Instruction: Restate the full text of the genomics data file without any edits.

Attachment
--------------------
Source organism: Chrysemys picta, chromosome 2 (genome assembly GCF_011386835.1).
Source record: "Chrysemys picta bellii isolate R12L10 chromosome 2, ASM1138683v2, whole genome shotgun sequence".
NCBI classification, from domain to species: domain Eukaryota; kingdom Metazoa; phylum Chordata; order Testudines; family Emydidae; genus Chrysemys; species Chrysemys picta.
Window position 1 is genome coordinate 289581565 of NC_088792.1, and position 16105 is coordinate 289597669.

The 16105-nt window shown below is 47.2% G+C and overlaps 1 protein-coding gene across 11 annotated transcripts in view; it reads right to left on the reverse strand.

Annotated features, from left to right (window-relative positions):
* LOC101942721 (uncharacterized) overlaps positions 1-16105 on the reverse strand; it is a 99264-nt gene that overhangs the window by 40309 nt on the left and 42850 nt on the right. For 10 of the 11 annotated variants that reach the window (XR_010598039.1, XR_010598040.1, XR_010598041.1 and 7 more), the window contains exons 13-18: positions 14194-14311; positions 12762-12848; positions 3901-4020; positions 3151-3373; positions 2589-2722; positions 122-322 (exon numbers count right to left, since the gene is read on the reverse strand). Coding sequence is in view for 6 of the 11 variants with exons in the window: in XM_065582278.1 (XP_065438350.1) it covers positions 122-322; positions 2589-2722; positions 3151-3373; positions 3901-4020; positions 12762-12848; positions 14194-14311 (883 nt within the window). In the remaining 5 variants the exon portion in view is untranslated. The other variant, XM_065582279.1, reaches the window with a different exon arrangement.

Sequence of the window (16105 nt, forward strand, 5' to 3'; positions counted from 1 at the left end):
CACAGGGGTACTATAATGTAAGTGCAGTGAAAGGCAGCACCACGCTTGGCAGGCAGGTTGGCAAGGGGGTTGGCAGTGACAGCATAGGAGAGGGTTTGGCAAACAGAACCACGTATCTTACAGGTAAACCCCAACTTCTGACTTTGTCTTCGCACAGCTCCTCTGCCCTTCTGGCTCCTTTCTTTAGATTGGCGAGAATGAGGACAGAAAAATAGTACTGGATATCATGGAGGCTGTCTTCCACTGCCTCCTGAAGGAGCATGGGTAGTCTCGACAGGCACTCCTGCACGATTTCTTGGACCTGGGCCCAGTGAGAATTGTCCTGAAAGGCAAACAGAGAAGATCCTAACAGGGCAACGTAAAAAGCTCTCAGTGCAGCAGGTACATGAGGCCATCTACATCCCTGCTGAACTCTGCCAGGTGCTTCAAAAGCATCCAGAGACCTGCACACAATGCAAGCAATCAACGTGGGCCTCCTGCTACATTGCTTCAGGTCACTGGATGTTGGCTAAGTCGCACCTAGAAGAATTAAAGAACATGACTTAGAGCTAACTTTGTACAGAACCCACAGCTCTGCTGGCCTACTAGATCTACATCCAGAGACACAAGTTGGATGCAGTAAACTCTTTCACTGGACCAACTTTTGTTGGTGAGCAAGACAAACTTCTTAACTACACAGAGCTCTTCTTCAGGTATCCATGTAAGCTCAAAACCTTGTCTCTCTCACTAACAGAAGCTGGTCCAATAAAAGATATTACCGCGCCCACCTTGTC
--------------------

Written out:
Source organism: Chrysemys picta, chromosome 2 (genome assembly GCF_011386835.1).
Source record: "Chrysemys picta bellii isolate R12L10 chromosome 2, ASM1138683v2, whole genome shotgun sequence".
NCBI classification, from domain to species: domain Eukaryota; kingdom Metazoa; phylum Chordata; order Testudines; family Emydidae; genus Chrysemys; species Chrysemys picta.
Window position 1 is genome coordinate 289581565 of NC_088792.1, and position 16105 is coordinate 289597669.

The 16105-nt window shown below is 47.2% G+C and overlaps 1 protein-coding gene across 11 annotated transcripts in view; it reads right to left on the reverse strand.

Annotated features, from left to right (window-relative positions):
* LOC101942721 (uncharacterized) overlaps positions 1-16105 on the reverse strand; it is a 99264-nt gene that overhangs the window by 40309 nt on the left and 42850 nt on the right. For 10 of the 11 annotated variants that reach the window (XR_010598039.1, XR_010598040.1, XR_010598041.1 and 7 more), the window contains exons 13-18: positions 14194-14311; positions 12762-12848; positions 3901-4020; positions 3151-3373; positions 2589-2722; positions 122-322 (exon numbers count right to left, since the gene is read on the reverse strand). Coding sequence is in view for 6 of the 11 variants with exons in the window: in XM_065582278.1 (XP_065438350.1) it covers positions 122-322; positions 2589-2722; positions 3151-3373; positions 3901-4020; positions 12762-12848; positions 14194-14311 (883 nt within the window). In the remaining 5 variants the exon portion in view is untranslated. The other variant, XM_065582279.1, reaches the window with a different exon arrangement.

Sequence of the window (16105 nt, forward strand, 5' to 3'; positions counted from 1 at the left end):
CACAGGGGTACTATAATGTAAGTGCAGTGAAAGGCAGCACCACGCTTGGCAGGCAGGTTGGCAAGGGGGTTGGCAGTGACAGCATAGGAGAGGGTTTGGCAAACAGAACCACGTATCTTACAGGTAAACCCCAACTTCTGACTTTGTCTTCGCACAGCTCCTCTGCCCTTCTGGCTCCTTTCTTTAGATTGGCGAGAATGAGGACAGAAAAATAGTACTGGATATCATGGAGGCTGTCTTCCACTGCCTCCTGAAGGAGCATGGGTAGTCTCGACAGGCACTCCTGCACGATTTCTTGGACCTGGGCCCAGTGAGAATTGTCCTGAAAGGCAAACAGAGAAGATCCTAACAGGGCAACGTAAAAAGCTCTCAGTGCAGCAGGTACATGAGGCCATCTACATCCCTGCTGAACTCTGCCAGGTGCTTCAAAAGCATCCAGAGACCTGCACACAATGCAAGCAATCAACGTGGGCCTCCTGCTACATTGCTTCAGGTCACTGGATGTTGGCTAAGTCGCACCTAGAAGAATTAAAGAACATGACTTAGAGCTAACTTTGTACAGAACCCACAGCTCTGCTGGCCTACTAGATCTACATCCAGAGACACAAGTTGGATGCAGTAAACTCTTTCACTGGACCAACTTTTGTTGGTGAGCAAGACAAACTTCTTAACTACACAGAGCTCTTCTTCAGGTATCCATGTAAGCTCAAAACCTTGTCTCTCTCACTAACAGAAGCTGGTCCAATAAAAGATATTACCGCGCCCACCTTGTC